Anthony Quinn’s fourth novel, set in London’s artistic and theatrical circles in 1936, is not the kind in which an anguished protagonist sits in lonely contemplation for 80 pages at a stretch. It moves along at a clippy pace, introducing us to a succession of appealing characters and throwing in a lurid murder for extra oomph. But despite its wealth of detail — the lino-clad corridors and ‘mournful furniture’ of a Marylebone boarding-house, lamplighters doing their rounds, actresses wearing Guerlain’s Jicky — it is more substantial than a period romp. As the ‘Tiepin Killer’ — so-called because he pierces the tongues of his victims with a tiepin once he’s strangled them — both terrorises and fascinates London, there are other horrors to contemplate. British fascism is on the march (Oswald Mosley hovers offstage and Lord Haw-Haw makes a deeply unpleasant appearance), women are forced into prostitution by unscrupulous pimps and homosexuals live in precarious concealment.
Chief among the latter is Jimmy Erskine, a fat, boozy theatre critic who’s pushing 60, but, as one onlooker points out, immaturing with age. There is a cheerful nostalgia to the descriptions of his rackety life — partly based on that of the critic James Agate. Freelance journalists habituated to scrabbling around in a packet of cereal for sustenance will feel envious of the sparkling hock and cold partridge that Jimmy fetches himself to fuel a late-night copy deadline. His idea of economising is to buy a Bentley to save on cab fares, and he retains a secretary, the long suffering Tom Tunner, to drive him around and to attend to all the other boring bits of his life. On one occasion, he dashes off ‘an amusing little squib’ entitled ‘Who Reads Film Criticism?’ (Quinn was for many years the film critic of the Independent), and rewards himself with a plate of oysters and a half-bottle of Muscadet (another concession to austerity) that goes down ‘quicker than a homesick mole’. This is very much the vision of Grub Street likely to appeal to prospective readers.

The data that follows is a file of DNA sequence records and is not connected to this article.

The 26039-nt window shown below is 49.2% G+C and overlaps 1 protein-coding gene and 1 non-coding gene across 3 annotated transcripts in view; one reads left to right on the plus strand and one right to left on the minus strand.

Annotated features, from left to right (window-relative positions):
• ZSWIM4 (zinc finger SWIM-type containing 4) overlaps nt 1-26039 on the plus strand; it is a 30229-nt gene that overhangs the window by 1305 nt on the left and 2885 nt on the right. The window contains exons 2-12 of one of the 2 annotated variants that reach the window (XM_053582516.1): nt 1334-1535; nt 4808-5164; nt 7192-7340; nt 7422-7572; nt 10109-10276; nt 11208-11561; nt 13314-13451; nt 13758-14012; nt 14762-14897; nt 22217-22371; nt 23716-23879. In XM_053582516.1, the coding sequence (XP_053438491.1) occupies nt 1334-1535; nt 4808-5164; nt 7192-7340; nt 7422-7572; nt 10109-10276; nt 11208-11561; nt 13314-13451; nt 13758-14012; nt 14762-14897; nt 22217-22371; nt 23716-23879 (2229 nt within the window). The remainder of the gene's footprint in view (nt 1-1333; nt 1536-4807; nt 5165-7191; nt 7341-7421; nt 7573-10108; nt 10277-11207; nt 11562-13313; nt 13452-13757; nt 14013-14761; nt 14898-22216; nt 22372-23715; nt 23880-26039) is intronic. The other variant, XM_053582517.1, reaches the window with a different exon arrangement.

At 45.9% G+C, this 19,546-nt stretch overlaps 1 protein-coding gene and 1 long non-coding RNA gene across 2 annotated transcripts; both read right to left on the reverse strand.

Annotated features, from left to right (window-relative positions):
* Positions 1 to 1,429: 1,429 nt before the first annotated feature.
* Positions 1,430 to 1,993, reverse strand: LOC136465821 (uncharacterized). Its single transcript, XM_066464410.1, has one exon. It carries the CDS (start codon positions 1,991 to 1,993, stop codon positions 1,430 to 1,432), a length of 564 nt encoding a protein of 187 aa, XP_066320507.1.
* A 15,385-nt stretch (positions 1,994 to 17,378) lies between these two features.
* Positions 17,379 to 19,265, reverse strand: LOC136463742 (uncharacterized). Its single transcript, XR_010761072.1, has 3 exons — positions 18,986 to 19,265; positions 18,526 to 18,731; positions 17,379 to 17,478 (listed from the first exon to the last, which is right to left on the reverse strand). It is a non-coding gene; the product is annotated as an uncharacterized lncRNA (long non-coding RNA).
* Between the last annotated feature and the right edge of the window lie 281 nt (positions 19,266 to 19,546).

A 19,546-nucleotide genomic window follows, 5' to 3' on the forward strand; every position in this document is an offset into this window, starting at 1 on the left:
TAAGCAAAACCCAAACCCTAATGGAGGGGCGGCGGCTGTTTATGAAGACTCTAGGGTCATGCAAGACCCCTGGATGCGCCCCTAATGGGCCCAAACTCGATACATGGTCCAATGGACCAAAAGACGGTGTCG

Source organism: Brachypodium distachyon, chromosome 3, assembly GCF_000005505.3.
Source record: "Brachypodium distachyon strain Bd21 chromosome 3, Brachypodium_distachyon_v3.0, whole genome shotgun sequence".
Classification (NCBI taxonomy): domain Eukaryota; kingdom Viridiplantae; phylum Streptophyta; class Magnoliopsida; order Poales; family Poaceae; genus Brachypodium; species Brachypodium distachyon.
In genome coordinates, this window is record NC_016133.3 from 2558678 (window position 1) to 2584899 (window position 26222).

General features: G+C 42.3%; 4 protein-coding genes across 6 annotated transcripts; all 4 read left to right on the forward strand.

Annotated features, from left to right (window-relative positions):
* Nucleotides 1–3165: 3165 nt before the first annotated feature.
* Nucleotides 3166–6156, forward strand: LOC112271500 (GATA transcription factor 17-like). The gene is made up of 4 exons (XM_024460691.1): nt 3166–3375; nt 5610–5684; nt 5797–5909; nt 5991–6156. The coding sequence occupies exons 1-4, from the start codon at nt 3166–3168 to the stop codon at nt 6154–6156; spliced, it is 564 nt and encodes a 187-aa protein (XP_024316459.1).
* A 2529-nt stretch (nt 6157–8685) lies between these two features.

In fact, Jimmy’s oysters are a prelude to a mugging-cum-homophobic-roughing-up. His life is not all jammy: his enthusiasm for the company of guardsmen must be concealed from his moralising employers at the Chronicle and, more existentially, his facility and discernment — he produces around half a million words a year, not bad for someone so frequently sloshed — mean that he’s begun to bore himself: ‘He loved the way his prose fell into place. He was also rather sick of it.’
Quinn brings to life Jimmy’s world, and that of actress Nina Land, society portraitist Stephen Wyley and intelligent, impoverished Madeleine Farewell, a girl on the run from an awful aunt in Chertsey, with great aplomb — so much so that the hunt for the Tiepin Killer feels somewhat underpowered. The greater achievement lies in the accomplished way he weaves together a number of apparently disparate personal narratives, all linked by their need for a secrecy that now seems painfully pointless.
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